In the Courtney case, when the victim picked him out of the photo lineup, she said she was 70 percent sure he was the rapist, according to Alissa Bjerkhoel, his Innocence Project attorney. At the trial, the victim was 100 percent certain. She said seeing him in person made her more confident.
Another witness in the case also picked Courtney out of a photo lineup. The problem with that one, Bjerkhoel said, is that the witness is Hispanic and Courtney is white. Cross-racial identifications are known from research to be problematic; people tend to see those of other races as looking alike.
David Greenberg, a San Diego chief deputy district attorney, said prosecutors are aware of the potential pitfalls with eyewitness identifications and take those into account when deciding how to handle a case. He stressed that wrongful convictions are rare.
“Even though we want to be perfect, and that is what we strive for, you’re never going to get there because we’re human,” he said. “It’s not a completely infallible system. Nobody wants to see anybody in a situation where they don’t belong.”
“Double-blind sequential” sounds like something from a science lab out at Scripps, but it’s actually a description of what reformers say is the best way to do lineups to guard against mistaken eyewitness identification.
In double-blind, the detective presenting the photos to the witness doesn’t know which one is of the suspect, so he or she can’t influence the choice. And the photos are presented one after another, not all together, to guard against the witness comparing the pictures to each other and picking the one that most resembles who they saw commit the crime.
“Those two changes make the biggest difference,” said Gerald Uelmen, a law professor at Santa Clara University and executive director of the California Commission on the Fair Administration of Justice.
Created in 2004 to address the growing number of wrongful convictions in the state, the commission reviewed studies and heard from experts on eyewitness identification before recommending adoption of double-blind sequential lineups.
Legislation to that effect was passed twice but then vetoed by former Gov. Arnold Schwarzenegger, who heeded concerns from law enforcement lobbying groups that the measures would restrict the flexibility of detectives trying to solve crimes. A new bill is pending.
Several states have adopted reforms, including Minnesota, North Carolina, Wisconsin and New Jersey. In California, Santa Clara was the first of a handful of counties to go in that direction, approving protocols for all police agencies to follow.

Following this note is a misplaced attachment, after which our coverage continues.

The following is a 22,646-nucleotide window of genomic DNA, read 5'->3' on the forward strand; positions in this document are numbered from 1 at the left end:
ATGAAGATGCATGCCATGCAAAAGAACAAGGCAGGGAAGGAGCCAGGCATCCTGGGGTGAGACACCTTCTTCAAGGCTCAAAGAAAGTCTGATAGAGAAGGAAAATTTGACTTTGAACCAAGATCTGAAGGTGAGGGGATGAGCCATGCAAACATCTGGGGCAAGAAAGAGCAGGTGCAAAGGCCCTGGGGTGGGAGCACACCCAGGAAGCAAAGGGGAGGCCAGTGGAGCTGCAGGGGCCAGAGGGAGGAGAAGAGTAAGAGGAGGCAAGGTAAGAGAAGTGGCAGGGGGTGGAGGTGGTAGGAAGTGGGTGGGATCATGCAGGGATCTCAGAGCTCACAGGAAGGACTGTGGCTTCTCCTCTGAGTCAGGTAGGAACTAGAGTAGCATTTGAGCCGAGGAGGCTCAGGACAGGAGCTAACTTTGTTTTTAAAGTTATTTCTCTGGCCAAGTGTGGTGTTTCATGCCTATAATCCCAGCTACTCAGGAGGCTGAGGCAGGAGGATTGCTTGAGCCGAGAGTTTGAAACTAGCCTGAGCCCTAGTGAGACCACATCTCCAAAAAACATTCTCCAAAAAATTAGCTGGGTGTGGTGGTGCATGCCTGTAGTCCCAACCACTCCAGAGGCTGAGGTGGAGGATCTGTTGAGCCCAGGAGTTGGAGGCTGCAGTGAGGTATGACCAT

Jeffrey Rosen, the district attorney there, said prosecutors were convinced by research showing double-blind sequential reduces false identifications.
“We thought it would decrease the overall number of identifications, but in fact that didn’t happen,” he said. “What happened is it got a lot more accurate.”
Greenberg, of the local DA’s office, said prosecutors here leave it up to the individual law enforcement agencies to decide what kinds of lineups to use. “If we see them doing something improper, we’ll bring it to their attention, but we’re not going to tell them which way to go,” he said.
The Sheriff’s Department, which investigated the Courtney case, is taking a look at double-blind sequential. “If our review supports the use of this technique to help prevent misidentification,” said Central Investigations Lt. James Bolwerk, “we will implement it and update our policy accordingly.”
Four years ago, the San Diego Police Department was one of four agencies nationwide to participate in a field test of double-blind sequential. The results showed a decrease in the number of mistaken identifications. Investigations Capt. Terry McManus said detectives are adopting the use of sequential six-packs, but aren’t sold yet on the need to do them in a double-blind manner.
Innocence Project attorney Bjerkhoel said it’s not surprising to her that law-enforcement agencies are hesitant to embrace change. “In the majority of cases, cops are getting it right and the eyewitnesses are picking the right people,” she said. “Because these are procedures that they’ve used for a long time, and wrongful convictions are the exception to the rule, they figure the process is working good enough.”
She likened wrongful convictions to plane crashes, which are also rare. “When a plane crashes, you figure out what went wrong and you fix it and you make sure the next plane doesn’t crash,” she said. The Courtney case “should be a turning point for any of the law enforcement in San Diego to say we gotta make sure this type of plane crash doesn’t happen again.”